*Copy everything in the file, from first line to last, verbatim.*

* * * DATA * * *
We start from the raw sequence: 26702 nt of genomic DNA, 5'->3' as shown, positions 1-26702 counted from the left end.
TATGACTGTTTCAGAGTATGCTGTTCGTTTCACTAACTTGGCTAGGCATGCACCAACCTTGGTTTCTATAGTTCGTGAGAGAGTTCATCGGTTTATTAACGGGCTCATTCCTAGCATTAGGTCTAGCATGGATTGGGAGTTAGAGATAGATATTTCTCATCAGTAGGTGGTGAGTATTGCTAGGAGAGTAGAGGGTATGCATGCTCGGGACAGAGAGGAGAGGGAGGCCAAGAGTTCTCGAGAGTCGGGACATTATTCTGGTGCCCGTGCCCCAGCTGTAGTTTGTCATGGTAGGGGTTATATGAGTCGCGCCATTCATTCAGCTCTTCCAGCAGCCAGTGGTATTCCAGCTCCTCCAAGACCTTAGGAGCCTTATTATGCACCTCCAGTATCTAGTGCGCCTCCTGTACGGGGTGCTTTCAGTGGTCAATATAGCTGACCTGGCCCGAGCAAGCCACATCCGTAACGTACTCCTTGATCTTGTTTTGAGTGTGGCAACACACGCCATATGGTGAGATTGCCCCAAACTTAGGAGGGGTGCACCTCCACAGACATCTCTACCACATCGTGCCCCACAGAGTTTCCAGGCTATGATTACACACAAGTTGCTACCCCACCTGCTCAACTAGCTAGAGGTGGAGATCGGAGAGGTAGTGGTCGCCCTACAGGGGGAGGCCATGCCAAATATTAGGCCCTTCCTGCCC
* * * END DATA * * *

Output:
We start from the raw sequence: 26702 nt of genomic DNA, 5'->3' as shown, positions 1-26702 counted from the left end.
TATGACTGTTTCAGAGTATGCTGTTCGTTTCACTAACTTGGCTAGGCATGCACCAACCTTGGTTTCTATAGTTCGTGAGAGAGTTCATCGGTTTATTAACGGGCTCATTCCTAGCATTAGGTCTAGCATGGATTGGGAGTTAGAGATAGATATTTCTCATCAGTAGGTGGTGAGTATTGCTAGGAGAGTAGAGGGTATGCATGCTCGGGACAGAGAGGAGAGGGAGGCCAAGAGTTCTCGAGAGTCGGGACATTATTCTGGTGCCCGTGCCCCAGCTGTAGTTTGTCATGGTAGGGGTTATATGAGTCGCGCCATTCATTCAGCTCTTCCAGCAGCCAGTGGTATTCCAGCTCCTCCAAGACCTTAGGAGCCTTATTATGCACCTCCAGTATCTAGTGCGCCTCCTGTACGGGGTGCTTTCAGTGGTCAATATAGCTGACCTGGCCCGAGCAAGCCACATCCGTAACGTACTCCTTGATCTTGTTTTGAGTGTGGCAACACACGCCATATGGTGAGATTGCCCCAAACTTAGGAGGGGTGCACCTCCACAGACATCTCTACCACATCGTGCCCCACAGAGTTTCCAGGCTATGATTACACACAAGTTGCTACCCCACCTGCTCAACTAGCTAGAGGTGGAGATCGGAGAGGTAGTGGTCGCCCTACAGGGGGAGGCCATGCCAAATATTAGGCCCTTCCTGCCC